Meet Urban Parks Champion, Meg Cheever, Founder of Pittsburgh Parks Conservancy

By Alaina Mabaso on June 27, 2018

Meg Cheever can say a lot of things about how to build urban green space from the ground up, but as she retires after 22 years as Founding President and CEO of the Pittsburgh Parks Conservancy, she knows one thing for sure: “It’s impossible to overstate the importance of perseverance.”

Cheever, a Boston native, grew up loving the parks in her home city. Her early career as a lawyer brought her to Pittsburgh, where she worked for a law firm and a TV station. She transitioned into management and corporate planning and spent six years as publisher of Pittsburgh Magazine. And then she felt ready for a change.

She happened on a New York Times piece about the retirement of one of the founders of the Central Park Conservancy—who had attended Wellesley, just like Cheever.

“If they did that in New York,” she thought, “We could do it in Pittsburgh.”

This was the mid-1990s. With steel industry troubles causing financial woes, and a declining population, Pittsburgh’s parks “had begun to suffer from quite a lot of neglect.”

Cheever rallied with a group of locals, and they incorporated the new all-volunteer conservancy. Initially, they were the Schenley Park Conservancy, focusing on one historic park, but city leaders pushed them to broaden their name and their mission to the city’s four largest parks, and the group quickly re-emerged as the Pittsburgh Parks Conservancy.

Cheever left her job in publishing to become the Conservancy’s first staffer, even though it would be awhile before they had funding for any salaries. “We had no resources, except our own time and effort,” she remembers. “No-one had ever heard about us. It was a bit daunting.”

Raising money was tough. She remembers one time in particular that the non-profit, dangerously low on funds, poured their energy into a crucial grant application that got denied.

Hearing “no” when the Conservancy knew “the park system was a critically important asset for Pittsburgh” was “devastatingly disappointing,” Cheever says, but the group pushed on, gaining traction in the community, and eventually, the dollars they needed.

Today, the Conservancy has worked on projects in more than 20 of Pittsburgh’s 160 parks. At the end of her tenure in March, Cheever says, the non-profit had at least 12,500 donors, raised $108 million in 22 years, and expanded to a staff of 45.

Pittsburgh stands out for its topography, Cheever says. The city has about 90 distinct neighborhoods, and “we have very steep slopes and three rivers and a lot of creeks, so we have some magnificent views, but sometimes it’s not as easy as one might think to get from here to there.” Infrastructure and programming to connect the parks is vital. Today, activities range from flea markets and concerts to “owl prowls.”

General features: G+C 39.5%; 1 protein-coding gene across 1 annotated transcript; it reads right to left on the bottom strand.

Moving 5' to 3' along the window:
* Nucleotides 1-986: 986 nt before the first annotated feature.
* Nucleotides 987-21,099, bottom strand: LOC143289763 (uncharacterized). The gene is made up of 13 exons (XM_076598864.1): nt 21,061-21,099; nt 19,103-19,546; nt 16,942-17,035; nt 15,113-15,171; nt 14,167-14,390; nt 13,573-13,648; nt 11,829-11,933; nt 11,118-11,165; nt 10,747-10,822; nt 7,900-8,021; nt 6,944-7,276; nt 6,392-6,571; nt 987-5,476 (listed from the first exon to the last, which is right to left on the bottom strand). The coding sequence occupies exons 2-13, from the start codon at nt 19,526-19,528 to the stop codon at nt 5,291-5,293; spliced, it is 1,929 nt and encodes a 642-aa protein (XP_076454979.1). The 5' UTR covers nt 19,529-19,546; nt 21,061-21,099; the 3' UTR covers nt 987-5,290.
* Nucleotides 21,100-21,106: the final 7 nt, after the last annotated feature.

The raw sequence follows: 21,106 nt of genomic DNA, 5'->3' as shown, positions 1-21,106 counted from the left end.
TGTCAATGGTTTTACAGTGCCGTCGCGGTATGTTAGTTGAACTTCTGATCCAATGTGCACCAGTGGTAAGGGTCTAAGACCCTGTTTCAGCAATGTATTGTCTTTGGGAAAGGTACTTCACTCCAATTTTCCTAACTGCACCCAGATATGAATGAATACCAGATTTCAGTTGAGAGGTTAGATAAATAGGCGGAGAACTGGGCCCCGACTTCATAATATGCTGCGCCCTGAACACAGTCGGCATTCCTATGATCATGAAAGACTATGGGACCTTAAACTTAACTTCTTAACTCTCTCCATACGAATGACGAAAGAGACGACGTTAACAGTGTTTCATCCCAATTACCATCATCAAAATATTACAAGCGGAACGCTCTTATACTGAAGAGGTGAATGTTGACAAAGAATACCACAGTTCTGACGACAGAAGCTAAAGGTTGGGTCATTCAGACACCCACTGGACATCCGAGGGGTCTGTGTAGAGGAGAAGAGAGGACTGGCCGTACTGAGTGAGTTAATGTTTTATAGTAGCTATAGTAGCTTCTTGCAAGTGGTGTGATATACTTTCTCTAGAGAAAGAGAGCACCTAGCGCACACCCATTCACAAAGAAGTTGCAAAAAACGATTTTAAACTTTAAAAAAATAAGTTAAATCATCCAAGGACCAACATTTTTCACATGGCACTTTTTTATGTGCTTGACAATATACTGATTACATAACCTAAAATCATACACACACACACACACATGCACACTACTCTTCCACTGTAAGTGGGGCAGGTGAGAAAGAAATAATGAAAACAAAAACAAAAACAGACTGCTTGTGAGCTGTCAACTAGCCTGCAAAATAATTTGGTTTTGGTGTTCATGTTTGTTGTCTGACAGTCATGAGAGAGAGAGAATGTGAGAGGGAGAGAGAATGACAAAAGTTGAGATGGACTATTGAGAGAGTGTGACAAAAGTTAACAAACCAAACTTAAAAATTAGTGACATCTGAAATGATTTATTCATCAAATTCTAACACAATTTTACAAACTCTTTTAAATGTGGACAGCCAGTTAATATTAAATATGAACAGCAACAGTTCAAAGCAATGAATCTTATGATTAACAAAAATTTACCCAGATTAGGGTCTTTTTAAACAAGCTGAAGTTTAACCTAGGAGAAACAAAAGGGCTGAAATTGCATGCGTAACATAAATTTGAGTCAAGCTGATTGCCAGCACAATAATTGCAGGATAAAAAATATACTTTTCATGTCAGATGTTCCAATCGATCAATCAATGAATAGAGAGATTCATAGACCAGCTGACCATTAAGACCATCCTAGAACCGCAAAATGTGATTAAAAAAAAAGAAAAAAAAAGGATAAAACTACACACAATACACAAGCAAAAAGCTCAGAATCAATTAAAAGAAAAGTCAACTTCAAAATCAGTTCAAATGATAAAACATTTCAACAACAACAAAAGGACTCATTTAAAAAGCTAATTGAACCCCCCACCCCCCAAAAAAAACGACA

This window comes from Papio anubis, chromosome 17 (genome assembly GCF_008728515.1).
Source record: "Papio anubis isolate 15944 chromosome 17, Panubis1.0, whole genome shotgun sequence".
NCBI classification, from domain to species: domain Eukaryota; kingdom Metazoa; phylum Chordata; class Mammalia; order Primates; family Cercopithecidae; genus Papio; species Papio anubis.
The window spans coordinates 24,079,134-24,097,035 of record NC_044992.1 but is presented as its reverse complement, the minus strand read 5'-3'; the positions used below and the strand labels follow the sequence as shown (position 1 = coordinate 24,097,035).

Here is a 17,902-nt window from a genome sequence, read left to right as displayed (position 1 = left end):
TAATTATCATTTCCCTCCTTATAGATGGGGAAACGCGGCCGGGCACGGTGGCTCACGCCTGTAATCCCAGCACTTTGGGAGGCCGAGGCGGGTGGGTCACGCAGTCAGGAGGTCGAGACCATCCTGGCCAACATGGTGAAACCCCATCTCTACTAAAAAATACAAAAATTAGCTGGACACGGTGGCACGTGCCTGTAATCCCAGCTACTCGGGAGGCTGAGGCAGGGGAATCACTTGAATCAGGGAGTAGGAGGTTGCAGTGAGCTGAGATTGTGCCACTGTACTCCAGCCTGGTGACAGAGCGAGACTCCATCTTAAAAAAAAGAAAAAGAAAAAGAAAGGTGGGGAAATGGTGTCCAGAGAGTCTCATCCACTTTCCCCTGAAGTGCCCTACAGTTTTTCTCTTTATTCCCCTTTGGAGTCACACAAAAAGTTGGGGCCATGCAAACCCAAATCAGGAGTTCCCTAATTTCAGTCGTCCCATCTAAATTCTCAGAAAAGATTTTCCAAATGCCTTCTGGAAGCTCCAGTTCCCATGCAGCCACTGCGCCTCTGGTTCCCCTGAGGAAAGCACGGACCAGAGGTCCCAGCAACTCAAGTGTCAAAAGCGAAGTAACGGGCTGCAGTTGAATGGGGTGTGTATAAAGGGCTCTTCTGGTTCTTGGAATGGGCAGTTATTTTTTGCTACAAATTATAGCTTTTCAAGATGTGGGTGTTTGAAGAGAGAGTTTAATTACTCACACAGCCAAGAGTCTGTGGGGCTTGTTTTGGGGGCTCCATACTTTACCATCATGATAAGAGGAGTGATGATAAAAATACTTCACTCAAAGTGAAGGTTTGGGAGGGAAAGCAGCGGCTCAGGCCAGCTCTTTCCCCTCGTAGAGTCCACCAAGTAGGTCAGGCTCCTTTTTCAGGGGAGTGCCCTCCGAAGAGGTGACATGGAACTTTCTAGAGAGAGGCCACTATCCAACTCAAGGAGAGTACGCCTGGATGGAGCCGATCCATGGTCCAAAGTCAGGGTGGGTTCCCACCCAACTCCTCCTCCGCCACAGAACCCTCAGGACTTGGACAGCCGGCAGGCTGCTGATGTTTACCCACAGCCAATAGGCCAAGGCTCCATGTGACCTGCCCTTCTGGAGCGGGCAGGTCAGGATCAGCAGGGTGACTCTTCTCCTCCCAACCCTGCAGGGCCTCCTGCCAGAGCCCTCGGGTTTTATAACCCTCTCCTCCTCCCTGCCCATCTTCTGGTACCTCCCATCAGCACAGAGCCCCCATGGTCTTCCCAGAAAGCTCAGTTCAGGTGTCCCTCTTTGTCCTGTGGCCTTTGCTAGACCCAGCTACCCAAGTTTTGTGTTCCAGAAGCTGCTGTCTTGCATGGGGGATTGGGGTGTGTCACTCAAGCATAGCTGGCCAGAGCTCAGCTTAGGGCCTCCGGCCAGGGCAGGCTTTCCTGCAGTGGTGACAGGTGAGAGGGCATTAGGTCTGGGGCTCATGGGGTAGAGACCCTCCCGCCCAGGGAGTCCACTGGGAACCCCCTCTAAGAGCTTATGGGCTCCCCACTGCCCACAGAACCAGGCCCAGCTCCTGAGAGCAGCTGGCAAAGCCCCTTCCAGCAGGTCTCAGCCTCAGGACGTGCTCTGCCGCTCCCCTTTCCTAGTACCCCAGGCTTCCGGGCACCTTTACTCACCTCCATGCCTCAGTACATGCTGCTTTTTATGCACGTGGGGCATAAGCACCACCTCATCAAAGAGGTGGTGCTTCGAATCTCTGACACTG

One signature way of building the Conservancy’s “constituency” across different parks is the popular Spring Hat Luncheon, which is just what it sounds like (inspired by a similar event in New York). The Conservancy hosts an outdoor luncheon fundraiser for several hundred people (rotating annually between four park locations) on the first Saturday in May. This generates hundreds of thousands of dollars a year in general operating funds. The dress code is simple: any hat you want, and most attend in high style.

Extensive data informs all Pittsburgh park projects and programming, Cheever explains. Between in-person “intercept surveys” in the parks, phone surveys, and interviews with community leaders, the Conservancy analyzed remarks from about 1000 people.

“The consensus was amazingly simple,” she says. Park users “would enjoy our time in the parks and stay longer if our basic human needs were met.” That means accessible info on trails and amenities, rangers or staffers in visitor centers, maps and signage, a place to get food and drinks, and clean restrooms.

“We tried to remember those comments as watchwords for every project, and every project has supported every one of those things,” she says.

Those include reclaiming a five-acre parking lot, which became the 456-acre Schenley Park’s vibrant Schenley Plaza (opened in 2006), and a rebuild of an educational environmental center in Frick Park (opened in 2016) that now partners with more than 20 schools and hosts 80,000 visitors a year.

Community engagement was also crucial as plans for a new park in the Hill District fell through after locals’ feedback. Instead, neighbors suggested a revamp of an existing space, originally called Cliffside Park. Locals were so pleased with the result that they petitioned the city to rename it August Wilson Park, for the iconic playwright’s childhood home nearby.

One perk of Cheever’s retirement is more time for her to actually enjoy Pittsburgh’s parks, like Highland Park (revamped in 2005 with an entrance garden, a reflecting pool, restored reservoir, and fountain).

“When I just go over there myself to walk around, to me it’s the greatest example of what parks mean to society,” she says. Everyone is there: “all ages, all colors,” whole families, dads with strollers, dog-walkers, teens taking prom pictures. “And it wasn’t any kind of special event. It was just a well-maintained park.”